No doubt Marvel is an instantly recognizable brand to many across the world, from comics to films with a dizzying array of unique characters. Iron Man would be one of these iconic characters, and fans will get their chance to be their hero Tony Stark in Marvel’s Iron Man VR, released 3 July 2020. Developer Camoflaj puts you into the man’s shoes, letting you fly and battle the bad guys with lasers and fancy tech. You can learn more about the game’s development in our interview with game designer Ryan Darcey here. Let’s get into the review.
You’ll find a few of your regulars of the Iron Man canon in the game. You can’t have Iron Man without Tony Stark, joined by Pepper Potts, his AI assistant Friday, Nick Fury and a new character named Gunsmith. Gunsmith is a holographic copy of Tony, who’s a more “devilish” counterpart to Friday. In the main story, a mysterious hacker/terrorist who dubs herself Ghost attacks Tony Stark and his company, in order to take revenge on deaths caused by weapons manufactured by Tony’s company prior to being Iron Man.
VR really fits Iron Man, considering the character’s whole schtick about advanced technology. The VR experience does have its moments to make you feel like a hero, but it falls short in having repetitive gameplay if you decide to play it for long stretches.
Initial trailers give the impression of Iron Man VR being a shooter on rails, but in actuality, you are allowed to fly freely. With your pair of Playstation Move controls, you use both triggers to fly in a unique VR experience. With your hands turned back, it moves you forward, so vice versa for backwards flight. You determine your direction by turning your head. Since players would be either seated or standing upright for the entire time they’re plugged in, it’s not the exact flight experience, but it’s about close as you can get with VR.
VR itself still has limitations, with the PS VR being a wired setup so the movement of freedom remains restricted to a point. Some movements have to be executed with button presses so that the wires don’t get pulled off as you jerk in response to the game. Despite that, there was no sense of motion sickness, and they’ve tried very hard to have it comfortable for most, if not all, players, but you do need to err a little should you think yourself especially sensitive to rapid movements.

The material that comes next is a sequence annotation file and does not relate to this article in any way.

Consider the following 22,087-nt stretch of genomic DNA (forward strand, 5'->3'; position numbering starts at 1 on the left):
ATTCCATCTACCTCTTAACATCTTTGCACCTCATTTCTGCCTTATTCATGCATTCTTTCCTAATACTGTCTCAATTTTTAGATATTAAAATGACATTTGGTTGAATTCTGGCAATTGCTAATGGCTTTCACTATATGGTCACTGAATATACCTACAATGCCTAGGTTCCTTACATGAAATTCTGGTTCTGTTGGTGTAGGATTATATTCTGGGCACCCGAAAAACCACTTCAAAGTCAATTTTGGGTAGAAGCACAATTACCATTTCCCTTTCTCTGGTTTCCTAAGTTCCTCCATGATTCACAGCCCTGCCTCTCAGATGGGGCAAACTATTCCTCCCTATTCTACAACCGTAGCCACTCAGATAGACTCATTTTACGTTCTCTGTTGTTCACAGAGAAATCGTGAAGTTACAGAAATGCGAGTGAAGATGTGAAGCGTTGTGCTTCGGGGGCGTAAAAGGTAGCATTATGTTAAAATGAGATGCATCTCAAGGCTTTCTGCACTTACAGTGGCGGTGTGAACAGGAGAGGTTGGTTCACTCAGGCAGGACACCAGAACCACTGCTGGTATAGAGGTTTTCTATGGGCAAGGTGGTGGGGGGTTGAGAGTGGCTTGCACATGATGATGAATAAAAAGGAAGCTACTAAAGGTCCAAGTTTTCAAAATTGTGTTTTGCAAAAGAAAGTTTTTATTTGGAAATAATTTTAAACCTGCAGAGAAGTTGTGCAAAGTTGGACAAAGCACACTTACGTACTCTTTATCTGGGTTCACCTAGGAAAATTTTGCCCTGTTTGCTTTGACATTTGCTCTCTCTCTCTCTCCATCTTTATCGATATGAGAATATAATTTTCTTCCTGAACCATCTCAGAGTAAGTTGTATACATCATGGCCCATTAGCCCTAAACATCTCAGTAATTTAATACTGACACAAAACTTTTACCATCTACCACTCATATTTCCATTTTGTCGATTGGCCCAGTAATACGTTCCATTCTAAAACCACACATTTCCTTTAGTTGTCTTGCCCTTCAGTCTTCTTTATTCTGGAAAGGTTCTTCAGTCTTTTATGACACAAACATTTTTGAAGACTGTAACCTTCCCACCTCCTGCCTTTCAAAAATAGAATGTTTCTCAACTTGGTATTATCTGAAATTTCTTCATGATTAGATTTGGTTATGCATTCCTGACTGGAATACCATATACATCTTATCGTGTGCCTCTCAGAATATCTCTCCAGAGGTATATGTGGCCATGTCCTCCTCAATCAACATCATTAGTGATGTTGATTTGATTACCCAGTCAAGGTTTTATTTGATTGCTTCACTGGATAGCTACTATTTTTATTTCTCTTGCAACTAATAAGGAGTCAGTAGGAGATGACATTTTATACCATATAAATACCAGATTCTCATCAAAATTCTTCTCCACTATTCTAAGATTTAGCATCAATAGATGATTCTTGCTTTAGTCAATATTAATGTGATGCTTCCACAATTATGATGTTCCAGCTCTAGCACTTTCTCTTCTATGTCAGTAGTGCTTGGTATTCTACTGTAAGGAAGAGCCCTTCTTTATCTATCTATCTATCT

IRON MAN IN BATTLE
In battle, you have the options of using your repulsors and secondary weapons. With your palm facing forward, you can use the repulsors to fire lasers, or form a fist to use the secondary weapons like missiles and whatever else you have equipped. Camoflaj has managed to capture the essence of the character weapons, making them feel good to use. Here’s a short list of weapons you can utilize:
- Rocket Punch: a three hit combo that finishes off with a Repulsor Blast or secondary weapon
- Ground Pound: dive bomb into your enemies for a large AOE attack
- Unibeam: unleashes a powerful laser from the chest
The enemy types are not numerous, nor do their tactics vary much. There will be enemies that have different weaknesses, like drones that require you to switch up between laser attacks and punches, but are otherwise not especially inspiring. The levels – of which there are 12 in total – typically take 15 to 30 minutes to clear. While the battle variety is a knock against the game, you do get to do many interactive actions to keep that immersion of being Iron Man – from welding doors shut with a laser, or disconnecting the power to objects – there are environmental items you can utilize throughout the game besides fighting enemies head on.
The garage is your main hub area for missions and upgrades. In the middle of this garage is your work station where you can check out and improve on the Iron Man armour. Gunsmith hangs out on the left, while the right will be the world map for mission select, as well as Friday. Towards the back will be various mini-game stations where you can lift weights, play the arcade machines and such.
The customization system is meant to encourage players to complete the various challenges or story to obtain Research Points to unlock more weapons and other tools. You can slap on various colour palettes for the armour, but as you can’t see them from a third person view, it feels like a missed opportunity.
As a whole, Iron Man VR gives a unique experience that fans can truly appreciate. You can build your own armour, use various iconic weapons and freely fly across the skies as you take down the bad guys. There’s plenty of good ideas within the title, but with quite a few repeating elements, it can become boring over a long stretch of time, thus making it best for quick, short sessions.
From a fan’s point of view, it can be a little conflicting to rate the game. As mentioned, the experience is great, but the charm and magic wears off over time. Perhaps when VR technology becomes more improved, then a title such as this could be developed to its full potential. As it is now, it offers a good time for fans of Iron Man, but not really much else.
|As close to being Iron Man as you can get||
Current gen technological limitations makes the concept lacking
|UI and design are pretty cool||Repetitive gameplay when played in long stretches|